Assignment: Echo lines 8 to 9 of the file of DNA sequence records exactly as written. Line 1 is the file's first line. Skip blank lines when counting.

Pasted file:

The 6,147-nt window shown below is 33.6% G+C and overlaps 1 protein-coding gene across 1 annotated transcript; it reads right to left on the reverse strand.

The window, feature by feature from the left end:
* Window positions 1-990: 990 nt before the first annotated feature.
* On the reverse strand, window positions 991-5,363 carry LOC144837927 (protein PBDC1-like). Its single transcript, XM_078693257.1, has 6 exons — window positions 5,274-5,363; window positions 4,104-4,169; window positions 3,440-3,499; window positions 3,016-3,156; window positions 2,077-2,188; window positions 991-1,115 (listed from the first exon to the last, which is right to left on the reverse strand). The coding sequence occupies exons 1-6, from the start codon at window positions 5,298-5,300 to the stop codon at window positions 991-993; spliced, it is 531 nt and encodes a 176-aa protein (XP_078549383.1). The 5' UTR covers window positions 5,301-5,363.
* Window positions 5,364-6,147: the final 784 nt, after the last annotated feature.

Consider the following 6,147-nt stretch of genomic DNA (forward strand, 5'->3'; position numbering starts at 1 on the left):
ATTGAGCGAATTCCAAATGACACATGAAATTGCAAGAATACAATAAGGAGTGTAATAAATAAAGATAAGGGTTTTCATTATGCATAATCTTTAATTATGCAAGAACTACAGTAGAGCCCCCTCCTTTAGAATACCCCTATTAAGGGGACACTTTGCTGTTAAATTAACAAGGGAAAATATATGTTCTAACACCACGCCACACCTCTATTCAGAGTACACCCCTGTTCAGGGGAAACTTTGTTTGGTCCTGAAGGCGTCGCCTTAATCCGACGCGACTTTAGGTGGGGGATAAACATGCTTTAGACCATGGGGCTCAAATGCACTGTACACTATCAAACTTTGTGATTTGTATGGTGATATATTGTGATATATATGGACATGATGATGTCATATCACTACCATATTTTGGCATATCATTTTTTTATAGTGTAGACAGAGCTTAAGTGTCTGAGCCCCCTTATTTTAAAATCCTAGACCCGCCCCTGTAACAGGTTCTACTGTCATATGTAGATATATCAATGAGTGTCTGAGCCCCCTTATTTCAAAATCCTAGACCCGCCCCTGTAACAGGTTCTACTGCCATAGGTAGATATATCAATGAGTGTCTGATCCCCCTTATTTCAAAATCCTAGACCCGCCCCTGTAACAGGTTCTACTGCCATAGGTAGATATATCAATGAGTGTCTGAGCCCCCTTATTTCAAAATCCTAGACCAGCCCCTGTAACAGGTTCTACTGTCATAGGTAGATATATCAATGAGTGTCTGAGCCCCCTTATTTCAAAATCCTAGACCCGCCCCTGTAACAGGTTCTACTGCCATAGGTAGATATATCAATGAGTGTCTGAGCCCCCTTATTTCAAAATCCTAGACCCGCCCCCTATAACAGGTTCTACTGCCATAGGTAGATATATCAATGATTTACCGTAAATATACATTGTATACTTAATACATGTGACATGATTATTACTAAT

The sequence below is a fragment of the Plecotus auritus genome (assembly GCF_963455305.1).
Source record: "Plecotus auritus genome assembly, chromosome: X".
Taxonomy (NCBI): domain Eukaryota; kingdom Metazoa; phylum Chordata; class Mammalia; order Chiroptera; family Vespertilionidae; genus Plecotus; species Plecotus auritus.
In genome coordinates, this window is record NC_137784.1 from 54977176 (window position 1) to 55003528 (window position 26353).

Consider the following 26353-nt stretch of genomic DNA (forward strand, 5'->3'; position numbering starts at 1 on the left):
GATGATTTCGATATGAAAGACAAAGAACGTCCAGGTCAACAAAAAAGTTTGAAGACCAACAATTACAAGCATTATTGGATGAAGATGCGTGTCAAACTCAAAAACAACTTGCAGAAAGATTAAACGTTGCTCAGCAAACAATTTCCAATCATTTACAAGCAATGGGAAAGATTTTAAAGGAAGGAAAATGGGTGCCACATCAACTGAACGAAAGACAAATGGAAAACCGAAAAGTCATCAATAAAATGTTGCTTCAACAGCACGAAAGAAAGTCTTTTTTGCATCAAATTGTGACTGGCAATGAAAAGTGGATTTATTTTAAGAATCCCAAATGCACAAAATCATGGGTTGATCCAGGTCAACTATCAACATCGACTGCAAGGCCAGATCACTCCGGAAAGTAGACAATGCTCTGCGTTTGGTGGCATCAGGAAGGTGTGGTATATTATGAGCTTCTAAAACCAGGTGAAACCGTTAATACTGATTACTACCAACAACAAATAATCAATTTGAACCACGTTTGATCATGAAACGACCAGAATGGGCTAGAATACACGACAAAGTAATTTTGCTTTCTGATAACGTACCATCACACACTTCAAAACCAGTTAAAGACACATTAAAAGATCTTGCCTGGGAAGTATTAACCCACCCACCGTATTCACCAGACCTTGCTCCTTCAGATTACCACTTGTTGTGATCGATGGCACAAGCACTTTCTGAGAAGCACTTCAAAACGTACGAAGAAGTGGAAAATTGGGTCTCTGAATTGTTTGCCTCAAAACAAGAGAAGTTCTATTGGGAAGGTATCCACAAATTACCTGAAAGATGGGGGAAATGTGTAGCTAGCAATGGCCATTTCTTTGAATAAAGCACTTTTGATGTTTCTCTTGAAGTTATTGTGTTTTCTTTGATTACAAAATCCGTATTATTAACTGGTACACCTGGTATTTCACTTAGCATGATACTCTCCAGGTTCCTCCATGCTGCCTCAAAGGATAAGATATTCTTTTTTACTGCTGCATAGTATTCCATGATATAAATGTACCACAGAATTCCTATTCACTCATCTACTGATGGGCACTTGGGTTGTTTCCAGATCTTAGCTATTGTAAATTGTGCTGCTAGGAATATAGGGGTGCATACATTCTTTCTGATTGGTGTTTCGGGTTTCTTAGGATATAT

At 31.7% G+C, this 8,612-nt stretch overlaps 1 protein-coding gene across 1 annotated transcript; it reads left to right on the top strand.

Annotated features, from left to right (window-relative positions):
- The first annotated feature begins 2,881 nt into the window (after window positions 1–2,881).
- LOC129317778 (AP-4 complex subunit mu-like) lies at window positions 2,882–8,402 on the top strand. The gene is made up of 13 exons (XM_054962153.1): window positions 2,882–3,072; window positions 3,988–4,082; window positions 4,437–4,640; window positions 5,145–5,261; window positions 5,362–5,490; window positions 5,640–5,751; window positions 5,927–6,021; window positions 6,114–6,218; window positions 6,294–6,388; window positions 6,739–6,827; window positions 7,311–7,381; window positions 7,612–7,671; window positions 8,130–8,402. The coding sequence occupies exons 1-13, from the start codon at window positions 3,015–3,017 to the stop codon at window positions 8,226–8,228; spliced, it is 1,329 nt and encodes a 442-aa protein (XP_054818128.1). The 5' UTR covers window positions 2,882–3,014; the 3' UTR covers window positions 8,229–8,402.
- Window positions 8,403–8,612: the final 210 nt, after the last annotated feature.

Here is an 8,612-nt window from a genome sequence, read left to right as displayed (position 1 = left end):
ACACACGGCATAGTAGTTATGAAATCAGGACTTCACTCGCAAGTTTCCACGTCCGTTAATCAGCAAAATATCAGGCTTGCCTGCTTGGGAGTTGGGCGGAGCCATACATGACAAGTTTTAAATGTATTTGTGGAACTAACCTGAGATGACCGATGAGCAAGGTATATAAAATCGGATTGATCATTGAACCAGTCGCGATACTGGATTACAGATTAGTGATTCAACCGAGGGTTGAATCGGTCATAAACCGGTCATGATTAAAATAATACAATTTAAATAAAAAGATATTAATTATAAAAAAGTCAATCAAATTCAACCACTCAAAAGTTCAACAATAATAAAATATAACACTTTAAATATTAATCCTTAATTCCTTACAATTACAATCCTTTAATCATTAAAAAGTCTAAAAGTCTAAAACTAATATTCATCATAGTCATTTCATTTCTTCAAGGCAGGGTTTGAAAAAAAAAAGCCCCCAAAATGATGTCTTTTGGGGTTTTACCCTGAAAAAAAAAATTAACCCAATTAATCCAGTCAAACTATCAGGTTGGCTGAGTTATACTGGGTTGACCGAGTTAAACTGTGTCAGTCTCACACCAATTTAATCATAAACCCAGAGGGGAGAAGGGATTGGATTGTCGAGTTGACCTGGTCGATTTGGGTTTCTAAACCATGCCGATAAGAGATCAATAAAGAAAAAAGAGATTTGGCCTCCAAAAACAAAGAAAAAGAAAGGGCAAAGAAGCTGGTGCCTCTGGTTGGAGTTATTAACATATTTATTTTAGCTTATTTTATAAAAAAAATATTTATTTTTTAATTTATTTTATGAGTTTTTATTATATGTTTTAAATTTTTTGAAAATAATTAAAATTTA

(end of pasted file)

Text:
The sequence below is a fragment of the Plecotus auritus genome (assembly GCF_963455305.1).
Source record: "Plecotus auritus genome assembly, chromosome: X".